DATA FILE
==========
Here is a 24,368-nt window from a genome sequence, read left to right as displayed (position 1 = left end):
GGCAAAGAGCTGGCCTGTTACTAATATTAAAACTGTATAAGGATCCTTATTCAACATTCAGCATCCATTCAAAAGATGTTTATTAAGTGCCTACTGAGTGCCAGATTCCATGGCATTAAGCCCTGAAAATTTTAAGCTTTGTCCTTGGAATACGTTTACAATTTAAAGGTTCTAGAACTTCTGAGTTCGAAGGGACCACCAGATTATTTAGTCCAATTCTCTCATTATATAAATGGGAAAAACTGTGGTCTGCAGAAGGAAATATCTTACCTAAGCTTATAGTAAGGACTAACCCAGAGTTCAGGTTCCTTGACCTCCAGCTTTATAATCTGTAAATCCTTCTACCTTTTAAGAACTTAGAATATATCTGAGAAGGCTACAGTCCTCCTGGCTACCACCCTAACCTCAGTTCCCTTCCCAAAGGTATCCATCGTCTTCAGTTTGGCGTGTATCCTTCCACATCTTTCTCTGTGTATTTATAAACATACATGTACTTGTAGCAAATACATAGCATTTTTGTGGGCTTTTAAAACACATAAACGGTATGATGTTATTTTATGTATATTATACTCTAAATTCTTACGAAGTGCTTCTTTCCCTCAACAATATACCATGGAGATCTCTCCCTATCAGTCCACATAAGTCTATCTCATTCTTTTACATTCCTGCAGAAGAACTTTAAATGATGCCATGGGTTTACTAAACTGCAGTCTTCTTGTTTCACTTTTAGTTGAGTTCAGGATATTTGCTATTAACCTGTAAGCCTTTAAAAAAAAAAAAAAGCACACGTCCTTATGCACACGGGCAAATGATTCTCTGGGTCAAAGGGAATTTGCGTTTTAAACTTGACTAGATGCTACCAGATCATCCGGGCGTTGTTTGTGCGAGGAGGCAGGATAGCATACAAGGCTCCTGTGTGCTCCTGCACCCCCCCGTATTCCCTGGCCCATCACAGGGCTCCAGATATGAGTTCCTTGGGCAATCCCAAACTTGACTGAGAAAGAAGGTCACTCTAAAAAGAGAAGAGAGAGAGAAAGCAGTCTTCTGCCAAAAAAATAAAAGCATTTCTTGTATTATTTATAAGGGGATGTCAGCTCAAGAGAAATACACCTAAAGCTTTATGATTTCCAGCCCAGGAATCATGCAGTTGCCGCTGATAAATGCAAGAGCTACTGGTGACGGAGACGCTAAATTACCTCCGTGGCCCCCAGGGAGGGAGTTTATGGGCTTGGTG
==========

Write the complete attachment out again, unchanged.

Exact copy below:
Here is a 24,368-nt window from a genome sequence, read left to right as displayed (position 1 = left end):
GGCAAAGAGCTGGCCTGTTACTAATATTAAAACTGTATAAGGATCCTTATTCAACATTCAGCATCCATTCAAAAGATGTTTATTAAGTGCCTACTGAGTGCCAGATTCCATGGCATTAAGCCCTGAAAATTTTAAGCTTTGTCCTTGGAATACGTTTACAATTTAAAGGTTCTAGAACTTCTGAGTTCGAAGGGACCACCAGATTATTTAGTCCAATTCTCTCATTATATAAATGGGAAAAACTGTGGTCTGCAGAAGGAAATATCTTACCTAAGCTTATAGTAAGGACTAACCCAGAGTTCAGGTTCCTTGACCTCCAGCTTTATAATCTGTAAATCCTTCTACCTTTTAAGAACTTAGAATATATCTGAGAAGGCTACAGTCCTCCTGGCTACCACCCTAACCTCAGTTCCCTTCCCAAAGGTATCCATCGTCTTCAGTTTGGCGTGTATCCTTCCACATCTTTCTCTGTGTATTTATAAACATACATGTACTTGTAGCAAATACATAGCATTTTTGTGGGCTTTTAAAACACATAAACGGTATGATGTTATTTTATGTATATTATACTCTAAATTCTTACGAAGTGCTTCTTTCCCTCAACAATATACCATGGAGATCTCTCCCTATCAGTCCACATAAGTCTATCTCATTCTTTTACATTCCTGCAGAAGAACTTTAAATGATGCCATGGGTTTACTAAACTGCAGTCTTCTTGTTTCACTTTTAGTTGAGTTCAGGATATTTGCTATTAACCTGTAAGCCTTTAAAAAAAAAAAAAAGCACACGTCCTTATGCACACGGGCAAATGATTCTCTGGGTCAAAGGGAATTTGCGTTTTAAACTTGACTAGATGCTACCAGATCATCCGGGCGTTGTTTGTGCGAGGAGGCAGGATAGCATACAAGGCTCCTGTGTGCTCCTGCACCCCCCCGTATTCCCTGGCCCATCACAGGGCTCCAGATATGAGTTCCTTGGGCAATCCCAAACTTGACTGAGAAAGAAGGTCACTCTAAAAAGAGAAGAGAGAGAGAAAGCAGTCTTCTGCCAAAAAAATAAAAGCATTTCTTGTATTATTTATAAGGGGATGTCAGCTCAAGAGAAATACACCTAAAGCTTTATGATTTCCAGCCCAGGAATCATGCAGTTGCCGCTGATAAATGCAAGAGCTACTGGTGACGGAGACGCTAAATTACCTCCGTGGCCCCCAGGGAGGGAGTTTATGGGCTTGGTG